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Russia To Hold Presidential Election In March 2024, Putin Likely To Secure Fifth Term

Under constitutional reforms Vladimir Putin orchestrated in 2020, he is eligible to seek two more six-year terms after his current one expires next year. This will potentially allow him to remain in power until 2036.

Vladimir Putin
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Russian lawmakers on Thursday set the date of the country’s 2024 presidential election for March 17, as reported by Associated Press, bringing President Vladimir Putin one step closer to a potential fifth term in office.

Despite not officially declaring his candidacy, Putin, aged 71, is widely expected to do so in the coming days now that the election date has been confirmed. 

Under constitutional reforms he orchestrated in 2020, he is eligible to seek two more six-year terms after his current one expires next year. This will potentially allow him to remain in power until 2036.

Putin has been Russia’s most powerful politician since he assumed the presidency in 2000, after the resignation of his predecessor, Boris Yeltsin.

If he remains in power until 2036, his tenure will surpass even that of Joseph Stalin, who ruled the Soviet Union for 29 years, making Putin the longest-serving Moscow leader since the Russian empire.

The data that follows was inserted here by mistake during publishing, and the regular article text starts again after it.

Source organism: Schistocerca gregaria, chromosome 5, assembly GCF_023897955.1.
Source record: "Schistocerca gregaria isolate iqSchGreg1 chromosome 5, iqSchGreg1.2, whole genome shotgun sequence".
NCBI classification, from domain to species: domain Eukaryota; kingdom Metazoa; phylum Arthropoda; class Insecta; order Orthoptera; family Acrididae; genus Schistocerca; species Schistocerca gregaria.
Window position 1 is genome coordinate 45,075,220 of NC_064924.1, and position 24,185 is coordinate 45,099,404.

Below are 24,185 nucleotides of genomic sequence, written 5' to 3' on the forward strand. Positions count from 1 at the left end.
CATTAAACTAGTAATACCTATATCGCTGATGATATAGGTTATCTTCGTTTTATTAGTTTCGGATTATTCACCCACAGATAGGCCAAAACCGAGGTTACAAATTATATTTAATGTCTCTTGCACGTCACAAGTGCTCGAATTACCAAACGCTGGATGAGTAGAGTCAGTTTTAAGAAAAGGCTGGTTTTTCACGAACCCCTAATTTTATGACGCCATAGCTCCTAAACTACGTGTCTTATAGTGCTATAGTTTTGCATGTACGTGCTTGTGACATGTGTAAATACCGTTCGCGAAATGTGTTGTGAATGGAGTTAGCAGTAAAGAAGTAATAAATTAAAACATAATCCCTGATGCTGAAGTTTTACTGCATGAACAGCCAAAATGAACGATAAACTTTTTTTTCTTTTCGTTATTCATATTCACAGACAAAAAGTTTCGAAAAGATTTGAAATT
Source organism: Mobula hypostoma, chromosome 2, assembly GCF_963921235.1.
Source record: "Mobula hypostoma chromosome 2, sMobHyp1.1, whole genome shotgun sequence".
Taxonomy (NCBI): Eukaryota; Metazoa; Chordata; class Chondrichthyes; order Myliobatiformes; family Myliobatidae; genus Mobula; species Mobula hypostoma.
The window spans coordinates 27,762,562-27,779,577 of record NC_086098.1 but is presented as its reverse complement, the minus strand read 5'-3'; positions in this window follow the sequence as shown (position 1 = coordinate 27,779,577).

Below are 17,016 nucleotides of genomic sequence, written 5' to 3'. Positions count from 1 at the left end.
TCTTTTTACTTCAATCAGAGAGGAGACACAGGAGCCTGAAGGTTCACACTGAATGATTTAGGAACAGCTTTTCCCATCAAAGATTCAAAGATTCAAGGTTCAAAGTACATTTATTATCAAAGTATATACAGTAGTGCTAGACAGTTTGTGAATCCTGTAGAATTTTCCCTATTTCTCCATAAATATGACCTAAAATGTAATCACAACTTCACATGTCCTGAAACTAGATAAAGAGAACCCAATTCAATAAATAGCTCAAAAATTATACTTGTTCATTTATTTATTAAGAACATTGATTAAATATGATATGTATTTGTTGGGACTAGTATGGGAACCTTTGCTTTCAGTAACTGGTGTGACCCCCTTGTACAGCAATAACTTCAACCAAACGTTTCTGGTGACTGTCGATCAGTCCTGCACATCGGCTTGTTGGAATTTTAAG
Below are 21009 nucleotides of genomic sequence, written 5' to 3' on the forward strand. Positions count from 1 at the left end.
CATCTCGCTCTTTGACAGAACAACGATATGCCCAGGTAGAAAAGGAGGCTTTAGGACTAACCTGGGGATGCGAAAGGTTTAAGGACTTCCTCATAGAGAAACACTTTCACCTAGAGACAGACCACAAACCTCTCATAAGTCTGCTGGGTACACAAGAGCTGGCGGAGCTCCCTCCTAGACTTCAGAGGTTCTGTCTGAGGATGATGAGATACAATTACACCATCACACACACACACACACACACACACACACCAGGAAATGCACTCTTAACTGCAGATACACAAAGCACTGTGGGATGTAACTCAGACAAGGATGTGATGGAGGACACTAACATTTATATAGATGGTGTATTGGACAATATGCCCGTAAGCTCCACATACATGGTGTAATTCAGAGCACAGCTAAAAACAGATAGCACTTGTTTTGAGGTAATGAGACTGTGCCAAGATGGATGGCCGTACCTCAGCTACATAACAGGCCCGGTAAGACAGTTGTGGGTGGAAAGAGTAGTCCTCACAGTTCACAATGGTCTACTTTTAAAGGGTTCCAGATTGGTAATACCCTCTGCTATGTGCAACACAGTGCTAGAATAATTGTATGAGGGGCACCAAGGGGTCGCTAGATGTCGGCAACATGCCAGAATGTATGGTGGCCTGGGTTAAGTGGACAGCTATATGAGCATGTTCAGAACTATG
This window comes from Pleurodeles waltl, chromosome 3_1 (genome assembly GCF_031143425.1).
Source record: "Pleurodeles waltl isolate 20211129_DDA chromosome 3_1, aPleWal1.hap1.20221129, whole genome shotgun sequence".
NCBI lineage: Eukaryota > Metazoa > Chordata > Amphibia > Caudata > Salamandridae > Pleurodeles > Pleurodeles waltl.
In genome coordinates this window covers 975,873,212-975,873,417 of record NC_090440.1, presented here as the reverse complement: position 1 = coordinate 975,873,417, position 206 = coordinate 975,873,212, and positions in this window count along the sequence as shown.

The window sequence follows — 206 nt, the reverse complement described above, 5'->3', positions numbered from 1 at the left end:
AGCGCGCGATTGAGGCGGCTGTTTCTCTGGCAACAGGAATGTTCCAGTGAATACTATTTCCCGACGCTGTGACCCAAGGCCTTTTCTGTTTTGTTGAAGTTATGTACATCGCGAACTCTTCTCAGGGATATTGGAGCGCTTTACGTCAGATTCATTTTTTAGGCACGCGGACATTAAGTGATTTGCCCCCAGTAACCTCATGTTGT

Having already established tight control over Russia’s political system, Putin's victory in the election seems almost certain. Notable critics who could challenge him are either incarcerated or residing abroad, and independent media outlets have largely been banned.

Neither the prolonged military campaign in Ukraine nor a failed rebellion last summer by mercenary chief Yevgeny Prigozhin appear to have significantly impacted Putin's high approval ratings, as reported by independent pollsters.

Possible candidates

The landscape for potential challengers remains uncertain. Two individuals, former lawmaker Boris Nadezhdin and journalist/lawyer Yekaterina Duntsova, have announced plans to run. However, navigating the election process could be challenging for them. Unless nominated by one of the five political parties in the State Duma (Russia’s lower house), they would need to gather a substantial number of signatures across multiple regions.

Russian election laws stipulate that candidates from parties not represented in the State Duma or in at least a third of regional legislatures must submit at least 100,000 signatures from 40 or more regions. Independent candidates would need a minimum of 300,000 signatures from 40 regions or more.

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